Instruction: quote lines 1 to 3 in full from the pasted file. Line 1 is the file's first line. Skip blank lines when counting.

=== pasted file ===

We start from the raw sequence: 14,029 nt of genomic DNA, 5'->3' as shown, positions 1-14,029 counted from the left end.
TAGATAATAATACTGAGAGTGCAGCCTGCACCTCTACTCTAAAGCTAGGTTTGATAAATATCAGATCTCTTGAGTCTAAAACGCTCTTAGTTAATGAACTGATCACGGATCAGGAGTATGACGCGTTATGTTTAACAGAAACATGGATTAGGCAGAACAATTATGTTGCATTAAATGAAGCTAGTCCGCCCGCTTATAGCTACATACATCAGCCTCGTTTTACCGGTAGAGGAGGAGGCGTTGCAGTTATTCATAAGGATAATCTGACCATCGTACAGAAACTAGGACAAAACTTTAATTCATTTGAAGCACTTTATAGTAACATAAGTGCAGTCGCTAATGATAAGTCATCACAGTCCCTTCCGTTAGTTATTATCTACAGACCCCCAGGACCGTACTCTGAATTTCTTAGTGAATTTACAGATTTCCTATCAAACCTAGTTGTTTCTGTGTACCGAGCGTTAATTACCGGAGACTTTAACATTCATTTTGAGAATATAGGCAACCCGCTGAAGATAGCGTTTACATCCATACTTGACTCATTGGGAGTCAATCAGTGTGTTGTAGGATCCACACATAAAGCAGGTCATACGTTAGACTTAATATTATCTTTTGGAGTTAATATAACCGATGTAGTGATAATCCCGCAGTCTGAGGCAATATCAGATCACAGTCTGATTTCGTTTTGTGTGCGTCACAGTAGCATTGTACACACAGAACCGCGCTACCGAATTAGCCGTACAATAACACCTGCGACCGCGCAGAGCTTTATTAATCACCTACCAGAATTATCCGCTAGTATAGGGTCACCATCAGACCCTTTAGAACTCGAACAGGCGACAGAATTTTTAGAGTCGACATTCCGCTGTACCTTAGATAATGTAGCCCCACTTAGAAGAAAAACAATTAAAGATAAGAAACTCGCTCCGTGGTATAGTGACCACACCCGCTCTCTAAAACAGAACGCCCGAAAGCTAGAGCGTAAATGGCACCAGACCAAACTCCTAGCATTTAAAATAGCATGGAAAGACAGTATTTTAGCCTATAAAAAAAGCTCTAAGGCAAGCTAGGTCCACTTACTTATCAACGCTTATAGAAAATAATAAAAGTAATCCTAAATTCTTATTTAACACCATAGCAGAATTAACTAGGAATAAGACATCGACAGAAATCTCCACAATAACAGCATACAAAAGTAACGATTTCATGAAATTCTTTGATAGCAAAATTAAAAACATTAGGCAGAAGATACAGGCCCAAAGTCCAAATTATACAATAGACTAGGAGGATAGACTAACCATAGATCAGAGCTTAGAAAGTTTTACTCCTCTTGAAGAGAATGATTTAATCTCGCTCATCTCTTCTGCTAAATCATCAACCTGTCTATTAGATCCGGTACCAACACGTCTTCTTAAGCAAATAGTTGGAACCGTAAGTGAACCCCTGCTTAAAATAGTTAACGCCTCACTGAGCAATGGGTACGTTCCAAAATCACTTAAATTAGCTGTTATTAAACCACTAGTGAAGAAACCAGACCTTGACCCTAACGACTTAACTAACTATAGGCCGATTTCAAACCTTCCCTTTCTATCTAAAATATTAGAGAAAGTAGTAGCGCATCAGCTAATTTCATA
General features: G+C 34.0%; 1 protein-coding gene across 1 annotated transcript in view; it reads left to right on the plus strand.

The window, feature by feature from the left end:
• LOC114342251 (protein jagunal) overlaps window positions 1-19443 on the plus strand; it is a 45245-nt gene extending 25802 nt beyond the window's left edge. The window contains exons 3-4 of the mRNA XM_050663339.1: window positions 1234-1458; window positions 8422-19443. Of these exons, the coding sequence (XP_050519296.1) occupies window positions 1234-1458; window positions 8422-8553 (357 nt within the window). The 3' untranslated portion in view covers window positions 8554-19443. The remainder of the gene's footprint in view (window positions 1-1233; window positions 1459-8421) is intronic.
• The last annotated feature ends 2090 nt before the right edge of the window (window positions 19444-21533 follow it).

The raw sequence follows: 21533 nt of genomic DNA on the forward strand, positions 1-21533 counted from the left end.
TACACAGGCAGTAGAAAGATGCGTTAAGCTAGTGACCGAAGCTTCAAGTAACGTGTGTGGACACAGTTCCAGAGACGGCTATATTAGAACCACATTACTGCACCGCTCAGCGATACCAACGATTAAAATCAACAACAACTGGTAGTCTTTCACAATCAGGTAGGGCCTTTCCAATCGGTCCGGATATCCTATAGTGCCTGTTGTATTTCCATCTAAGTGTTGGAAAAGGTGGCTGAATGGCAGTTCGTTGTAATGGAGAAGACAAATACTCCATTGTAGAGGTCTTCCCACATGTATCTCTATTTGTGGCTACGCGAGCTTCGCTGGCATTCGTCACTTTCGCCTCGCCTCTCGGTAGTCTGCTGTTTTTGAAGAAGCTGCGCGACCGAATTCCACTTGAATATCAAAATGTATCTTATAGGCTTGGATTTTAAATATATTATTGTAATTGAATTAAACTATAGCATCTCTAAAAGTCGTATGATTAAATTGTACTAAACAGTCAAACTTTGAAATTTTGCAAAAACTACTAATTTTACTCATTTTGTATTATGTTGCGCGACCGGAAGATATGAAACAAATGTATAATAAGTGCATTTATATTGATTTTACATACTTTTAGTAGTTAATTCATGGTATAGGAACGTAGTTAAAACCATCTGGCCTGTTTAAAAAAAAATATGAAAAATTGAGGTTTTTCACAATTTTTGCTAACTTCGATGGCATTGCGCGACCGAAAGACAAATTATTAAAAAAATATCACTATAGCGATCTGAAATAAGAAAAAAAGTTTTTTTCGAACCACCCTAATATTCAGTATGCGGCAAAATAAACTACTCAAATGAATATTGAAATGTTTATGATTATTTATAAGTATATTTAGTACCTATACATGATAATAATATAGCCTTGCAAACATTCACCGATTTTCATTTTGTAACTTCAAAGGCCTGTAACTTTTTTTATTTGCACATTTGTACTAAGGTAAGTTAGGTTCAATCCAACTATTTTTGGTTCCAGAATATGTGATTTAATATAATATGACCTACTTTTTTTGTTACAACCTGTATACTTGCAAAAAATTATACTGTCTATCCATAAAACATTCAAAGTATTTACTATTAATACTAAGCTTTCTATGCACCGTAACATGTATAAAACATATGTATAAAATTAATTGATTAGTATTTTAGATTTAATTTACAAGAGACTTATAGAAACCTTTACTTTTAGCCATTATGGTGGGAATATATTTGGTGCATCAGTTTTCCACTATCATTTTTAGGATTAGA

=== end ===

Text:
We start from the raw sequence: 14,029 nt of genomic DNA, 5'->3' as shown, positions 1-14,029 counted from the left end.
TAGATAATAATACTGAGAGTGCAGCCTGCACCTCTACTCTAAAGCTAGGTTTGATAAATATCAGATCTCTTGAGTCTAAAACGCTCTTAGTTAATGAACTGATCACGGATCAGGAGTATGACGCGTTATGTTTAACAGAAACATGGATTAGGCAGAACAATTATGTTGCATTAAATGAAGCTAGTCCGCCCGCTTATAGCTACATACATCAGCCTCGTTTTACCGGTAGAGGAGGAGGCGTTGCAGTTATTCATAAGGATAATCTGACCATCGTACAGAAACTAGGACAAAACTTTAATTCATTTGAAGCACTTTATAGTAACATAAGTGCAGTCGCTAATGATAAGTCATCACAGTCCCTTCCGTTAGTTATTATCTACAGACCCCCAGGACCGTACTCTGAATTTCTTAGTGAATTTACAGATTTCCTATCAAACCTAGTTGTTTCTGTGTACCGAGCGTTAATTACCGGAGACTTTAACATTCATTTTGAGAATATAGGCAACCCGCTGAAGATAGCGTTTACATCCATACTTGACTCATTGGGAGTCAATCAGTGTGTTGTAGGATCCACACATAAAGCAGGTCATACGTTAGACTTAATATTATCTTTTGGAGTTAATATAACCGATGTAGTGATAATCCCGCAGTCTGAGGCAATATCAGATCACAGTCTGATTTCGTTTTGTGTGCGTCACAGTAGCATTGTACACACAGAACCGCGCTACCGAATTAGCCGTACAATAACACCTGCGACCGCGCAGAGCTTTATTAATCACCTACCAGAATTATCCGCTAGTATAGGGTCACCATCAGACCCTTTAGAACTCGAACAGGCGACAGAATTTTTAGAGTCGACATTCCGCTGTACCTTAGATAATGTAGCCCCACTTAGAAGAAAAACAATTAAAGATAAGAAACTCGCTCCGTGGTATAGTGACCACACCCGCTCTCTAAAACAGAACGCCCGAAAGCTAGAGCGTAAATGGCACCAGACCAAACTCCTAGCATTTAAAATAGCATGGAAAGACAGTATTTTAGCCTATAAAAAAAGCTCTAAGGCAAGCTAGGTCCACTTACTTATCAACGCTTATAGAAAATAATAAAAGTAATCCTAAATTCTTATTTAACACCATAGCAGAATTAACTAGGAATAAGACATCGACAGAAATCTCCACAATAACAGCATACAAAAGTAACGATTTCATGAAATTCTTTGATAGCAAAATTAAAAACATTAGGCAGAAGATACAGGCCCAAAGTCCAAATTATACAATAGACTAGGAGGATAGACTAACCATAGATCAGAGCTTAGAAAGTTTTACTCCTCTTGAAGAGAATGATTTAATCTCGCTCATCTCTTCTGCTAAATCATCAACCTGTCTATTAGATCCGGTACCAACACGTCTTCTTAAGCAAATAGTTGGAACCGTAAGTGAACCCCTGCTTAAAATAGTTAACGCCTCACTGAGCAATGGGTACGTTCCAAAATCACTTAAATTAGCTGTTATTAAACCACTAGTGAAGAAACCAGACCTTGACCCTAACGACTTAACTAACTATAGGCCGATTTCAAACCTTCCCTTTCTATCTAAAATATTAGAGAAAGTAGTAGCGCATCAGCTAATTTCATA
General features: G+C 34.0%; 1 protein-coding gene across 1 annotated transcript in view; it reads left to right on the plus strand.